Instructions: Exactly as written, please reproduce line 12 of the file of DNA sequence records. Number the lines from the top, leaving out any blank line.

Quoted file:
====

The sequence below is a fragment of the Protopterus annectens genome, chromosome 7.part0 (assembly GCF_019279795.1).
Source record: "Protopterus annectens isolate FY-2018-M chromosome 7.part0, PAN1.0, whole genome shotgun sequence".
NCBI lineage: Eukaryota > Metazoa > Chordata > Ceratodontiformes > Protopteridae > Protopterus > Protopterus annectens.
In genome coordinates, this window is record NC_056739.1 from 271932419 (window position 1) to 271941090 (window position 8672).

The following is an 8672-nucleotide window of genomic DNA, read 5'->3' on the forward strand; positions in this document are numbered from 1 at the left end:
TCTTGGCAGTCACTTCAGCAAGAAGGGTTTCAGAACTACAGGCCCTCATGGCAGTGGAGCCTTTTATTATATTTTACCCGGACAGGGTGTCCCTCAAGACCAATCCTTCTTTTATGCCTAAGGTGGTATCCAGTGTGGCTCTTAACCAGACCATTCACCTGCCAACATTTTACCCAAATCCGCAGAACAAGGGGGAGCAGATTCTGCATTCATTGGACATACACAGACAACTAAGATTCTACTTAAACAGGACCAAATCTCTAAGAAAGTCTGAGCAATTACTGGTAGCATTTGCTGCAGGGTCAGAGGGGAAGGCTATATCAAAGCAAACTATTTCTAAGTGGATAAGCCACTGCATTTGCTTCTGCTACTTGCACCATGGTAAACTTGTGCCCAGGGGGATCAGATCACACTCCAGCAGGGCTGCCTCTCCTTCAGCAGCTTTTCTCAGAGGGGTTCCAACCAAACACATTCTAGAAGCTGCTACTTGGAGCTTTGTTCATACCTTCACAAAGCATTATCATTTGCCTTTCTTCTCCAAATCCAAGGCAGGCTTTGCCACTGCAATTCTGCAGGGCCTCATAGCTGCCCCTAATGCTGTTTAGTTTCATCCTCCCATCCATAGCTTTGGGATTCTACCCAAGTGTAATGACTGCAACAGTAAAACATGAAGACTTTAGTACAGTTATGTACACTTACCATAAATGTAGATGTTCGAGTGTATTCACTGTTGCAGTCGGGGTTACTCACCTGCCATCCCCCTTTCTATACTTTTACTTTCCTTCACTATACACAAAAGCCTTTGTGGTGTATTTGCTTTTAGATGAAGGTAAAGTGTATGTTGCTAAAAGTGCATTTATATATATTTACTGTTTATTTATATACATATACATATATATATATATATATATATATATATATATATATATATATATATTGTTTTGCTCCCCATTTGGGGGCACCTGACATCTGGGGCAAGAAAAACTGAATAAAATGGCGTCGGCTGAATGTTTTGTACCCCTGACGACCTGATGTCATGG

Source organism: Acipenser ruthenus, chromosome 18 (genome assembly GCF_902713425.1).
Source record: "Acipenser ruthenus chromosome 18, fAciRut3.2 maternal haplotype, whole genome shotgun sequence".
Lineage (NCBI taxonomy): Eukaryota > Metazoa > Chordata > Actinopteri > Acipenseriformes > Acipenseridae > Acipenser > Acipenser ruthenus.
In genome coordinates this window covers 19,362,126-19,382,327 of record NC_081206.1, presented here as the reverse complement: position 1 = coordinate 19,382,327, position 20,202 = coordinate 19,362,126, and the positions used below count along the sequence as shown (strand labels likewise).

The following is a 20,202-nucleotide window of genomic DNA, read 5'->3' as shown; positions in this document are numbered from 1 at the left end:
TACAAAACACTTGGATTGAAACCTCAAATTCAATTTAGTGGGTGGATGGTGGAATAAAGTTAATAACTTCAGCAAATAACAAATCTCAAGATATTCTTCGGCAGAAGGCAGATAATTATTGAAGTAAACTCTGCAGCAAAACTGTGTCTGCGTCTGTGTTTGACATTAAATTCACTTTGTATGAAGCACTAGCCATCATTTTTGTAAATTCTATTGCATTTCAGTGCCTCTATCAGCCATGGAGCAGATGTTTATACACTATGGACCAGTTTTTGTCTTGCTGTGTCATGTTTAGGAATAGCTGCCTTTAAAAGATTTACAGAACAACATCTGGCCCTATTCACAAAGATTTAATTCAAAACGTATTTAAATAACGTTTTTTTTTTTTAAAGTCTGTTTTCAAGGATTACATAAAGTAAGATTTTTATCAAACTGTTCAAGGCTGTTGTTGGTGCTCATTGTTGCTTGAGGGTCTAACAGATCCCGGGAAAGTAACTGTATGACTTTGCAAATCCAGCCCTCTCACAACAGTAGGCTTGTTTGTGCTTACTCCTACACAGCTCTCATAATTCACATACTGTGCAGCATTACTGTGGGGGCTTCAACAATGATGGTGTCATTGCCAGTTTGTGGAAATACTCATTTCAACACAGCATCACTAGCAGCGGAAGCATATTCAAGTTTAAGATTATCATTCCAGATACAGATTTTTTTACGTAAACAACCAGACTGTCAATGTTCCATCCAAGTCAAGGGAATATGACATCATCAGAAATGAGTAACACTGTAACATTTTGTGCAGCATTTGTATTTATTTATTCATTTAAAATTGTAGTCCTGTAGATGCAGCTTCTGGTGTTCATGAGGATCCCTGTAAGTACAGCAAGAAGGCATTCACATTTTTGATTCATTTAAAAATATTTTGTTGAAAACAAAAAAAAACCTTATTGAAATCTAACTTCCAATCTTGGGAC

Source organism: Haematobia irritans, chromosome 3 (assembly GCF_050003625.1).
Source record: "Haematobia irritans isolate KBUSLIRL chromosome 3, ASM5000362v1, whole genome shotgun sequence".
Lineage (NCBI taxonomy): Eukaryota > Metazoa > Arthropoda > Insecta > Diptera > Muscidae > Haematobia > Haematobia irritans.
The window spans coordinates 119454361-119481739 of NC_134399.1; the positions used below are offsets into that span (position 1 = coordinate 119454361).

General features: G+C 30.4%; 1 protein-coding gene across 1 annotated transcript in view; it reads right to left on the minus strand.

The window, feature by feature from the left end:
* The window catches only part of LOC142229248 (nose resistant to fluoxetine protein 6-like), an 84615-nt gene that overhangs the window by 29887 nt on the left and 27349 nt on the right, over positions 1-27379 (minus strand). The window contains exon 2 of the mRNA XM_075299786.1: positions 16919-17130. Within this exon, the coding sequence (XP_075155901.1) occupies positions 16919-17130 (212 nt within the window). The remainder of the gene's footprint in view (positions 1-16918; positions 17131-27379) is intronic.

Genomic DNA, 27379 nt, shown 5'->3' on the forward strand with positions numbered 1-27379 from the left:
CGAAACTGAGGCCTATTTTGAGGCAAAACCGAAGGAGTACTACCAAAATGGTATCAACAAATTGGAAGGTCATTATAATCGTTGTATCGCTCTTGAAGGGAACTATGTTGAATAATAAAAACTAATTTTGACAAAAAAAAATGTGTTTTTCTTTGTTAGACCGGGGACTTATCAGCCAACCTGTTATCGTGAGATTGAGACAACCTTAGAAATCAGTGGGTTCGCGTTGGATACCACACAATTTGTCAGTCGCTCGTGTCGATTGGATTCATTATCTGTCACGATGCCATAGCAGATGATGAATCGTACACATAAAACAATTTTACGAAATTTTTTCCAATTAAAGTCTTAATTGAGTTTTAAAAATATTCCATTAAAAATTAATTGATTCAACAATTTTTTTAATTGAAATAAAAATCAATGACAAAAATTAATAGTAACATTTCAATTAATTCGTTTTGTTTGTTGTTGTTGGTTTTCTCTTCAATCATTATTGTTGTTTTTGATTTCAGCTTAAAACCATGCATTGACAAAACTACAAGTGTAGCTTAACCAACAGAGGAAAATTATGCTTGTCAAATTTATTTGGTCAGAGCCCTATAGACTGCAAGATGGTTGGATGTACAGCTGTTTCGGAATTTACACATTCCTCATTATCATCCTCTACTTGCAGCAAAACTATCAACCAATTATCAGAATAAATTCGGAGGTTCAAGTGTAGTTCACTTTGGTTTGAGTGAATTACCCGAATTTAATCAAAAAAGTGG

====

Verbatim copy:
TACAAAACACTTGGATTGAAACCTCAAATTCAATTTAGTGGGTGGATGGTGGAATAAAGTTAATAACTTCAGCAAATAACAAATCTCAAGATATTCTTCGGCAGAAGGCAGATAATTATTGAAGTAAACTCTGCAGCAAAACTGTGTCTGCGTCTGTGTTTGACATTAAATTCACTTTGTATGAAGCACTAGCCATCATTTTTGTAAATTCTATTGCATTTCAGTGCCTCTATCAGCCATGGAGCAGATGTTTATACACTATGGACCAGTTTTTGTCTTGCTGTGTCATGTTTAGGAATAGCTGCCTTTAAAAGATTTACAGAACAACATCTGGCCCTATTCACAAAGATTTAATTCAAAACGTATTTAAATAACGTTTTTTTTTTTTAAAGTCTGTTTTCAAGGATTACATAAAGTAAGATTTTTATCAAACTGTTCAAGGCTGTTGTTGGTGCTCATTGTTGCTTGAGGGTCTAACAGATCCCGGGAAAGTAACTGTATGACTTTGCAAATCCAGCCCTCTCACAACAGTAGGCTTGTTTGTGCTTACTCCTACACAGCTCTCATAATTCACATACTGTGCAGCATTACTGTGGGGGCTTCAACAATGATGGTGTCATTGCCAGTTTGTGGAAATACTCATTTCAACACAGCATCACTAGCAGCGGAAGCATATTCAAGTTTAAGATTATCATTCCAGATACAGATTTTTTTACGTAAACAACCAGACTGTCAATGTTCCATCCAAGTCAAGGGAATATGACATCATCAGAAATGAGTAACACTGTAACATTTTGTGCAGCATTTGTATTTATTTATTCATTTAAAATTGTAGTCCTGTAGATGCAGCTTCTGGTGTTCATGAGGATCCCTGTAAGTACAGCAAGAAGGCATTCACATTTTTGATTCATTTAAAAATATTTTGTTGAAAACAAAAAAAAACCTTATTGAAATCTAACTTCCAATCTTGGGAC